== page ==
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hapless

[hap-lis] /ˈhæp lɪs/
adjective
1.
unlucky; luckless; unfortunate.
Origin of hapless
1560-1570
First recorded in 1560-70; hap1 + -less
Related forms
haplessly, adverb
haplessness, noun
Can be confused
hapless, haply, happily.
Synonyms
miserable, woebegone, wretched, forlorn; pathetic, pitiable.
Dictionary.com Unabridged
Based on the Random House Dictionary, © Random House, Inc. 2017.
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Examples from the Web for hapless
Contemporary Examples
Historical Examples
  • But Fortune had not yet exhausted her malice against the hapless Athenians.

  • hapless as his condition was, he might still pray for mercy, and might possibly find it.

    Bunyan

    James Anthony Froude
  • He sprang forward at once towards the hapless boy, dragging the coat with him.

    The Fiery Totem Argyll Saxby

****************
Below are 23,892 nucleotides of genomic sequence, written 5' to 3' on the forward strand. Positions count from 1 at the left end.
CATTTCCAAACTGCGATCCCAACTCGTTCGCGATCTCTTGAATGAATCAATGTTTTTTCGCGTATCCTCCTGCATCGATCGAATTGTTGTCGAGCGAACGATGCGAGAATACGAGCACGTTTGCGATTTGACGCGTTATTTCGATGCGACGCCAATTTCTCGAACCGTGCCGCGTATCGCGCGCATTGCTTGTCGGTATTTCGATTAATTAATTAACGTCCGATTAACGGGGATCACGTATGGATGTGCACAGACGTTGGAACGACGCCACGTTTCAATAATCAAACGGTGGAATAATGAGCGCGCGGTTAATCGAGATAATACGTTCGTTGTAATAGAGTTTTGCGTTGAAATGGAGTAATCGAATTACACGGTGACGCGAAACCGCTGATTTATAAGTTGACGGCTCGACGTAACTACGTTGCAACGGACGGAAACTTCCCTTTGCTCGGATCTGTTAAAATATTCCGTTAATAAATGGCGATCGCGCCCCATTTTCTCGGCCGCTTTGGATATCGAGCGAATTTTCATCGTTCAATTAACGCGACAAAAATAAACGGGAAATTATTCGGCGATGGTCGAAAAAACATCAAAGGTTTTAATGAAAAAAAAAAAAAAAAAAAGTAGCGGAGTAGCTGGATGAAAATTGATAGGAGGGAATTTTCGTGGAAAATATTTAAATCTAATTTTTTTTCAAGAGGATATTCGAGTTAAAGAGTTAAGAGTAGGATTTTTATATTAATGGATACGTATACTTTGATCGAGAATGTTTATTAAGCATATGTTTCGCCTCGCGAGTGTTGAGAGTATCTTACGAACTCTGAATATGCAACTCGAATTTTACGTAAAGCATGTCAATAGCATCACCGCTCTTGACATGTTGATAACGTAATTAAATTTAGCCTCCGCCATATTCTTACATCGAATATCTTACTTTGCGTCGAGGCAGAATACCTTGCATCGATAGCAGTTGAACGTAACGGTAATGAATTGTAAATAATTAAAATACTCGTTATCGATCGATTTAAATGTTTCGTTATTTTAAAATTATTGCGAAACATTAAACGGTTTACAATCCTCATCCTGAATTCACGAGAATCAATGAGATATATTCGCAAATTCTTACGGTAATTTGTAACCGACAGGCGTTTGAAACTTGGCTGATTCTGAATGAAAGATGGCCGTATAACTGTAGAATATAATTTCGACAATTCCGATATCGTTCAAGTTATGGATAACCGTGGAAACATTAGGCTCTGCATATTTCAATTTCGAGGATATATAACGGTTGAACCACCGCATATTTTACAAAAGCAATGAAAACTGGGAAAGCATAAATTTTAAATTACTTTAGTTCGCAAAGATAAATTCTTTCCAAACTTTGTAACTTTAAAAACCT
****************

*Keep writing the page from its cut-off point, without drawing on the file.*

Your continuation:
• Poor, hapless Bernardine could have cried aloud as she listened.

    Jolly Sally Pendleton

    Laura Jean Libbey
  • And could love do so little at its most unfortunate and hapless ending?

    Aunt Rachel David Christie Murray
British Dictionary definitions for hapless

hapless

/ˈhæplɪs/
adjective
1.
unfortunate; wretched
Derived Forms
haplessly, adverb
haplessness, noun
Collins English Dictionary - Complete & Unabridged 2012 Digital Edition
© William Collins Sons & Co. Ltd. 1979, 1986 © HarperCollins
Publishers 1998, 2000, 2003, 2005, 2006, 2007, 2009, 2012
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Word Origin and History for hapless
adj.

"unfortunate," c.1400, from hap (n.) in the sense "good luck" + -less. Related: Haplessly; haplessness.

Online Etymology Dictionary, © 2010 Douglas Harper
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12
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